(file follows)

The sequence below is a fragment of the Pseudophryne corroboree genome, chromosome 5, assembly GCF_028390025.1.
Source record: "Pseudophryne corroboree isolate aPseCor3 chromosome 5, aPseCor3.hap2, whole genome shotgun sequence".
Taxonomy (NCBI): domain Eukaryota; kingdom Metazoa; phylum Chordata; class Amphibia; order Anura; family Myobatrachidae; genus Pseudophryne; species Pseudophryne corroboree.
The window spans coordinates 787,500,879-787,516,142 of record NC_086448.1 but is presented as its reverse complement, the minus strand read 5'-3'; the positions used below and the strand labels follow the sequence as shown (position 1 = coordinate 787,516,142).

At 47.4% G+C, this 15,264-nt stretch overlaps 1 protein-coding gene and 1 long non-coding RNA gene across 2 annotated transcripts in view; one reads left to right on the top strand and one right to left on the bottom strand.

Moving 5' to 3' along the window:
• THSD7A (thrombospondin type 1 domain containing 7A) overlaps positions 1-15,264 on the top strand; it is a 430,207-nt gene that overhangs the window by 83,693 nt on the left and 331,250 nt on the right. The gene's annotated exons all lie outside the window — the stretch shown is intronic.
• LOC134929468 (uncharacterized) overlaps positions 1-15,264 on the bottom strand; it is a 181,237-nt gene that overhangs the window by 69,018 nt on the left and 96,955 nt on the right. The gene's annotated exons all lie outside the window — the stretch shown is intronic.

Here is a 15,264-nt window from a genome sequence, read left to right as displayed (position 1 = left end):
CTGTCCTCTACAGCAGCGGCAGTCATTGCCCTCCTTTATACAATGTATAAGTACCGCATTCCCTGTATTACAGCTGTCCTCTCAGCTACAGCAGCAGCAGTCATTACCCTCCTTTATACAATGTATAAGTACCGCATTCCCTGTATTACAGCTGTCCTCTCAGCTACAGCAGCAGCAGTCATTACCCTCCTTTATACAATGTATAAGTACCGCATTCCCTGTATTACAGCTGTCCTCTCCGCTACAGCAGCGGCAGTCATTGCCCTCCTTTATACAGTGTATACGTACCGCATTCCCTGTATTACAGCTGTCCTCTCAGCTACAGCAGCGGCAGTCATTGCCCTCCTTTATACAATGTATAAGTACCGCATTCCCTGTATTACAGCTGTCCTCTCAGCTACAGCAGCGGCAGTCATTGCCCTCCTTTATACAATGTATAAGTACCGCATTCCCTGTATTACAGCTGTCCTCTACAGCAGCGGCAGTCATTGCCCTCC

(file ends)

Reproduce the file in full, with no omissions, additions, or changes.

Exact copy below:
The sequence below is a fragment of the Pseudophryne corroboree genome, chromosome 5, assembly GCF_028390025.1.
Source record: "Pseudophryne corroboree isolate aPseCor3 chromosome 5, aPseCor3.hap2, whole genome shotgun sequence".
Taxonomy (NCBI): domain Eukaryota; kingdom Metazoa; phylum Chordata; class Amphibia; order Anura; family Myobatrachidae; genus Pseudophryne; species Pseudophryne corroboree.
The window spans coordinates 787,500,879-787,516,142 of record NC_086448.1 but is presented as its reverse complement, the minus strand read 5'-3'; the positions used below and the strand labels follow the sequence as shown (position 1 = coordinate 787,516,142).

At 47.4% G+C, this 15,264-nt stretch overlaps 1 protein-coding gene and 1 long non-coding RNA gene across 2 annotated transcripts in view; one reads left to right on the top strand and one right to left on the bottom strand.

Moving 5' to 3' along the window:
• THSD7A (thrombospondin type 1 domain containing 7A) overlaps positions 1-15,264 on the top strand; it is a 430,207-nt gene that overhangs the window by 83,693 nt on the left and 331,250 nt on the right. The gene's annotated exons all lie outside the window — the stretch shown is intronic.
• LOC134929468 (uncharacterized) overlaps positions 1-15,264 on the bottom strand; it is a 181,237-nt gene that overhangs the window by 69,018 nt on the left and 96,955 nt on the right. The gene's annotated exons all lie outside the window — the stretch shown is intronic.

Here is a 15,264-nt window from a genome sequence, read left to right as displayed (position 1 = left end):
CTGTCCTCTACAGCAGCGGCAGTCATTGCCCTCCTTTATACAATGTATAAGTACCGCATTCCCTGTATTACAGCTGTCCTCTCAGCTACAGCAGCAGCAGTCATTACCCTCCTTTATACAATGTATAAGTACCGCATTCCCTGTATTACAGCTGTCCTCTCAGCTACAGCAGCAGCAGTCATTACCCTCCTTTATACAATGTATAAGTACCGCATTCCCTGTATTACAGCTGTCCTCTCCGCTACAGCAGCGGCAGTCATTGCCCTCCTTTATACAGTGTATACGTACCGCATTCCCTGTATTACAGCTGTCCTCTCAGCTACAGCAGCGGCAGTCATTGCCCTCCTTTATACAATGTATAAGTACCGCATTCCCTGTATTACAGCTGTCCTCTCAGCTACAGCAGCGGCAGTCATTGCCCTCCTTTATACAATGTATAAGTACCGCATTCCCTGTATTACAGCTGTCCTCTACAGCAGCGGCAGTCATTGCCCTCC